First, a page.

Words of Wisdom

I read a quote from a woman judge recently, and it lines up so well with the advice that I give to young lawyers, both male and female. In the words of Patricia Brown Holmes, former Cook County, Illinois Judge:

Be like Nike and just do it — don’t let anything get in your way.

Of course, you must first go to law school and get the best grades possible — study hard and stay on top of every subject. Then get a job doing what you like.

We are always most successful when we are happy. So have fun as a lawyer. Learn. Explore. Watch. Soak it all in. Network with other lawyers so you develop and build relationships and references. Find judicial mentors. Learn their path as you develop your own.

Then, when the time is right and you have developed the skills, wisdom, judgment, confidence and support — make your move. If it does not happen, try again and again until you make it.

Great advice. Do what you like. Your work does not have to be your passion, but you need to enjoy your work.

Passion is not the same as enjoyment. People have passion for their families. People have passion for their hobbies, their avocations, and their artistic pursuits. People even have passion for their pets. But when people have passion for their work, it usually means that they are ignoring families, things, and pursuits that could expand their lives and make those lives particularly pleasurable.

Workaholics may believe that they have passion for their work, but, too often, they leave trails of lost opportunities in marriages and families behind them. You do not want to be one of them.

My professional experience lines up with this approach. I loved my work as a trial lawyer until I had a family. After that, my priorities changed. I put less emphasis on upward mobility and more emphasis on the quality of my work. I gave up partnership to be able to work part-time and meet the needs of my family. I ultimately gave up private practice and chose public service for the same reasons. And I never looked back or regretted my choices. Eventually, when my children were older and more self-sufficient, I returned to private practice as a partner.

Many women do not have to make those tough choices in today’s private law firms. Part-time lawyers can make partner today. There is far more flexibility in schedules to allow for family time and practice time. But, it may not be enough. Each lawyer has a unique view of job satisfaction, and it is all very personal.

So, be scrutinizing of your work opportunities. Find what you enjoy doing, and do it. Do not settle because you have been in a job for a long time and do not know how to leave. Don’t settle because you do not want to admit defeat. Don’t settle because you are afraid of the way others will perceive you. Figure it out. You will look back years later and be very satisfied with your decision. And you will have taken your best shot at happiness in your work.

It takes bravery and confidence to make tough decisions. But if you want it bad enough, you will reach deep down to pull out those attributes and live up to the promise that you should have made to yourself: Do not let you stand in the way of your happiness.

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Thought For The Week: We all need to know what it means to be honest. Honesty is more than not lying. It is truth telling, truth speaking, truth living, and truth loving. James E Faust

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How RBG Helped Lead the Way to Women’s Financial Independence

Ruth Bader Ginsburg is gone. Our mentor is missing. We all should be very sad. Our politics do not matter in this context. We all are women. We all should be grateful that this small and powerful woman walked amongst us.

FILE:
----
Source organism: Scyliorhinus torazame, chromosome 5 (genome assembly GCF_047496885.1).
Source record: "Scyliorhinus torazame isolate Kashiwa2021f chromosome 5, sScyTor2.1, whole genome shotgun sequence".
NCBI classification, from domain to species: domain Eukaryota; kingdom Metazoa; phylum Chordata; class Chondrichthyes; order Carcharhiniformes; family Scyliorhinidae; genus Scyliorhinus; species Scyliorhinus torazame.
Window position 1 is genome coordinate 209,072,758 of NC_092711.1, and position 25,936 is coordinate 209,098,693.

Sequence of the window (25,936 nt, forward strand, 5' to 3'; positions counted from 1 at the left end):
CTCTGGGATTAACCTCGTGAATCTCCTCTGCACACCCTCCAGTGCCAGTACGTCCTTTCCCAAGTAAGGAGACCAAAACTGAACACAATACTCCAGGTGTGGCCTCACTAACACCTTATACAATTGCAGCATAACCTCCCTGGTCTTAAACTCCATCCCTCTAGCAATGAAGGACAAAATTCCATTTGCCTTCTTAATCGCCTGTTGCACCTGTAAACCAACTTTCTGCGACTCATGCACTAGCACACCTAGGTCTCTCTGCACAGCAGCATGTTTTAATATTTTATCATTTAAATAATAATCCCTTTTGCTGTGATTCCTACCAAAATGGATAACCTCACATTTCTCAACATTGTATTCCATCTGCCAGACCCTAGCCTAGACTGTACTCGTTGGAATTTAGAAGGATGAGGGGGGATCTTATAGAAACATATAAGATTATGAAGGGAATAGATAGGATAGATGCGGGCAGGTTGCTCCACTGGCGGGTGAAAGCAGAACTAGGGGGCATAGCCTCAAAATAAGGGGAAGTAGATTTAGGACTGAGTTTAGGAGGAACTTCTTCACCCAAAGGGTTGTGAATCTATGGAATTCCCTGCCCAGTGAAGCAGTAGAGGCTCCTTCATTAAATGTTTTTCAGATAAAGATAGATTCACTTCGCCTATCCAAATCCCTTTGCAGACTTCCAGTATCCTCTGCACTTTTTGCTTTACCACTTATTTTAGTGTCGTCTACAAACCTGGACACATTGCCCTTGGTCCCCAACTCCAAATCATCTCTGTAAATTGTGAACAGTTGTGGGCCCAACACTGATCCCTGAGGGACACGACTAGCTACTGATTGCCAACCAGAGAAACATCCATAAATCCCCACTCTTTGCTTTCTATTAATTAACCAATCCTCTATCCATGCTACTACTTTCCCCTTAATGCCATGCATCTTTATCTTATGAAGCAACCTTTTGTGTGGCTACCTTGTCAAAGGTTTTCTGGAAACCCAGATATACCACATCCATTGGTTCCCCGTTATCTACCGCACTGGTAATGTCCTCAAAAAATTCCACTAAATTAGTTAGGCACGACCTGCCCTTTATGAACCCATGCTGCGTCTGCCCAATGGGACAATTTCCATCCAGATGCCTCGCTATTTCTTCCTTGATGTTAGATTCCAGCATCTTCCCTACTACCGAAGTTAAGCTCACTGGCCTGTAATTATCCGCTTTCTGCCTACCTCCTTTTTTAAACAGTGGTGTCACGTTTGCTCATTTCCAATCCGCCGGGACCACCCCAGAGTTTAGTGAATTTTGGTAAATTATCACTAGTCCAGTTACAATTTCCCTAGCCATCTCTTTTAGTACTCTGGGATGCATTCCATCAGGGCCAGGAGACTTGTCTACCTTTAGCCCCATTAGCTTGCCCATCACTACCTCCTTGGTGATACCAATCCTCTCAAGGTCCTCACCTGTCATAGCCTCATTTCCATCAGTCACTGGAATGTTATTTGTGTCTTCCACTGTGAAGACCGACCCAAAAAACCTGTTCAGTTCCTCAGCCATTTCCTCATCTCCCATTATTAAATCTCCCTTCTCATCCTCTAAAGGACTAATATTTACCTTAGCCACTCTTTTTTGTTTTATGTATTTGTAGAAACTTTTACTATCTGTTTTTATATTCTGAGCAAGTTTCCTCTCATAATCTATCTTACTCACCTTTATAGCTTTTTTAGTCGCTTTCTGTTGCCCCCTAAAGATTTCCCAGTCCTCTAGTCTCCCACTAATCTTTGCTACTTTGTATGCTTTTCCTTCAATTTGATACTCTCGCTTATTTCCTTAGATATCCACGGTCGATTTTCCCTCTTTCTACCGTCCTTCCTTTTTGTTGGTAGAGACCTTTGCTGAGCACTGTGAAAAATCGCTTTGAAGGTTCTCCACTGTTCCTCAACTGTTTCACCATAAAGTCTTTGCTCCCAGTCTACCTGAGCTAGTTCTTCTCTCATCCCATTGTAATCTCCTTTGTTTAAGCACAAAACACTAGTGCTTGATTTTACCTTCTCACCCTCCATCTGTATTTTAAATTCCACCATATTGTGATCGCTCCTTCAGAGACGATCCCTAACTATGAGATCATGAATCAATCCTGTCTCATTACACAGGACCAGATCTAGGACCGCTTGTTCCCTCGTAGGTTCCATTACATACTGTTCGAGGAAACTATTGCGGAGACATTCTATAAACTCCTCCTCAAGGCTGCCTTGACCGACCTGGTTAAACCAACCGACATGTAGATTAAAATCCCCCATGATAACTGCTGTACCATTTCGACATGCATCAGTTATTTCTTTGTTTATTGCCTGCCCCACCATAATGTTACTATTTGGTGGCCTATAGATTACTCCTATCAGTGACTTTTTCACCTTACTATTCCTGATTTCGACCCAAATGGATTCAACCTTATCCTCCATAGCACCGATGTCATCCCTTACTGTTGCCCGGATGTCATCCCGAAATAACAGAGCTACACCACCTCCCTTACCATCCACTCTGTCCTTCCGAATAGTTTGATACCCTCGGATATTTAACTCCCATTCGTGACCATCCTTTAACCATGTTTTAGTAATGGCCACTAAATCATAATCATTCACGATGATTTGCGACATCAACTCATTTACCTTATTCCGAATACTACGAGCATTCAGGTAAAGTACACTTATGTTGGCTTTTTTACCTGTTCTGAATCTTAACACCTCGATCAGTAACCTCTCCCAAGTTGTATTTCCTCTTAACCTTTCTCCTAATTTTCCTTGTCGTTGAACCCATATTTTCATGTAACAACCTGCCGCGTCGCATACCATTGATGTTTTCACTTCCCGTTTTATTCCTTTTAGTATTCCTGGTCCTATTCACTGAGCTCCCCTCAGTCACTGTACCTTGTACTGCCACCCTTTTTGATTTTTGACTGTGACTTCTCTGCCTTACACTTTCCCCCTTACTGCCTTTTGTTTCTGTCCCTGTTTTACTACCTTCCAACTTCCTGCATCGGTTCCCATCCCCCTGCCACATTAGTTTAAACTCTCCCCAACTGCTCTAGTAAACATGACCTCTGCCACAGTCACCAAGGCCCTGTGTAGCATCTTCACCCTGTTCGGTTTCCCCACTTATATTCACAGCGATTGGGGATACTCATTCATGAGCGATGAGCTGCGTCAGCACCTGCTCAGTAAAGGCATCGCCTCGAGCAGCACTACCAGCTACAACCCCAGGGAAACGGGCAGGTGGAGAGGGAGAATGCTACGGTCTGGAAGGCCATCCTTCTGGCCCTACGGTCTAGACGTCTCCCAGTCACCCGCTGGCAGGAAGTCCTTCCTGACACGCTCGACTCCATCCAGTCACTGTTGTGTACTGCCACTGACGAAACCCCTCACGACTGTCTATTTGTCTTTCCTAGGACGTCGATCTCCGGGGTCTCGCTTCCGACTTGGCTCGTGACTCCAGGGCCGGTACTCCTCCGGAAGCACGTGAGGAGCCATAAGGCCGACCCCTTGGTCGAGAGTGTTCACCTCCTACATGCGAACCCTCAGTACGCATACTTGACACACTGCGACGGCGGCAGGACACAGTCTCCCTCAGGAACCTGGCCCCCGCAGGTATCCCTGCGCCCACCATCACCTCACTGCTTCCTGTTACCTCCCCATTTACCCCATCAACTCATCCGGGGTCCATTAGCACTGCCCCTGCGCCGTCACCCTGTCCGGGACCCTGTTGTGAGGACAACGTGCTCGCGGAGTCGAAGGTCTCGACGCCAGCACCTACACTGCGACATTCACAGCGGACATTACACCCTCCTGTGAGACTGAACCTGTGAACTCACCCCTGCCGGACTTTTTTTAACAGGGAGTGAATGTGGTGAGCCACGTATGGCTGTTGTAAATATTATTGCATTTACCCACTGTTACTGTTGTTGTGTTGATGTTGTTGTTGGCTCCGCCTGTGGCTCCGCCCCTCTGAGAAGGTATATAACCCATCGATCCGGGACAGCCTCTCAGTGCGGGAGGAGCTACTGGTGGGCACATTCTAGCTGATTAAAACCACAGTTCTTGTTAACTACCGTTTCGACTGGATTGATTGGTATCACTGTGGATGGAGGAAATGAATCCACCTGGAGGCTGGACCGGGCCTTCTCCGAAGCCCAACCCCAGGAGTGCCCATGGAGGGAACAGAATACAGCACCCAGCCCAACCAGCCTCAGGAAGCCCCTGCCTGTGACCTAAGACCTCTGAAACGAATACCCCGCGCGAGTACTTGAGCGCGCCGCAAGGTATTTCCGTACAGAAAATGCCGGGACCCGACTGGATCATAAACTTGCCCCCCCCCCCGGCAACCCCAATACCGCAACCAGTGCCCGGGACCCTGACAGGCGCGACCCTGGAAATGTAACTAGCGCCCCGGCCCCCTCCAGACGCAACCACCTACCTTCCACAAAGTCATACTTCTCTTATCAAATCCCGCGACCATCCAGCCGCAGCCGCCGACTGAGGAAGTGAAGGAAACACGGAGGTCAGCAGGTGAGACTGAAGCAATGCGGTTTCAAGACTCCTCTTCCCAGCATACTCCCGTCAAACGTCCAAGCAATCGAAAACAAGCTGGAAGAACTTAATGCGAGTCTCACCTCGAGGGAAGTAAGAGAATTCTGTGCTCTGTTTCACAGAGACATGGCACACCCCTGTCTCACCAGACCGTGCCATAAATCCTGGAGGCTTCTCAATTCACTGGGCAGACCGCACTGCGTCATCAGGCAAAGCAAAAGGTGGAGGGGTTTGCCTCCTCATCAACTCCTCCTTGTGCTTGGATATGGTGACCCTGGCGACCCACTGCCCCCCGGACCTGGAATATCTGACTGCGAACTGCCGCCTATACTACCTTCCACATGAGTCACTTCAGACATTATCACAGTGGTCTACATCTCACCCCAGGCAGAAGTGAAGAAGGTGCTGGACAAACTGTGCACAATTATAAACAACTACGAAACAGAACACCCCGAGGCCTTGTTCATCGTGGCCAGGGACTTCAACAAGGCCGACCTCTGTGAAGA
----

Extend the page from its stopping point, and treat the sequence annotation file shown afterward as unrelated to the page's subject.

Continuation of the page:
I was in law school at Georgetown Law (then Georgetown University Law Center (GULC)) during the mid 1970’s when Ruth Bader Ginsburg was arguing cases on behalf of the American Civil Liberties Union and setting the foundation for women’s rights under the Equal Protection Clause of the 14th Amendment to the U.S. Constitution.

It is entirely possible that most law students in those days were not focused on what was going on at the ACLU or even at the Supreme Court, particularly as it related to women’s rights. Law students are very busy, and they were predominately male back then. But, something at Georgetown made it different, at least for me, and, in the 1978-79 school year, I was fortunate to take a seminar course titled “Women and the Law”, which focused on gender discrimination.

As I learned later, Professor Wendy Webster Williams at GULC and Ruth Bader Ginsburg at Rutgers Law School-Newark were teaching from the same playbook. Only a few law schools in the country offered this course content at the time, and I was lucky enough to be at one of them. What I learned in that seminar became the foundation for work I did early in my career as an advocate for women’s rights and, later, through founding the Best Friends at the Bar project.

The early work included an article I published in the Wisconsin Law Review addressing historic financial discrimination against women and passage of the Equal Credit Opportunity Act of 1974 (ECOA) as the legislative remedy. I was delighted to discover years later that legal scholars make a direct link between the ECOA and the legal battles that Ruth Bader Ginsburg was winning at the Supreme Court in those days.

Young women today owe a great deal to passage of the ECOA. As a result of the legislation, women are able to qualify for credit cards, open bank accounts, obtain both personal and business loans, including student loans, car loans and home mortgages — all without the signature (and the permission) of a husband. The legislation also liberated women who had been widowed or were divorced, who, until that time, could not utilize credit ratings from former marriages to achieve financial independence.

We thank you, RBG, for being there for us.

For more of my thoughts on RBG, please read my article published in the ABA Journal today. I hope you enjoy it.

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Thought For The Week

Fight for the things you care about … in a way that will lead others to join you. Ruth Bader Ginsburg

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Work-Life Balance and Quality of Life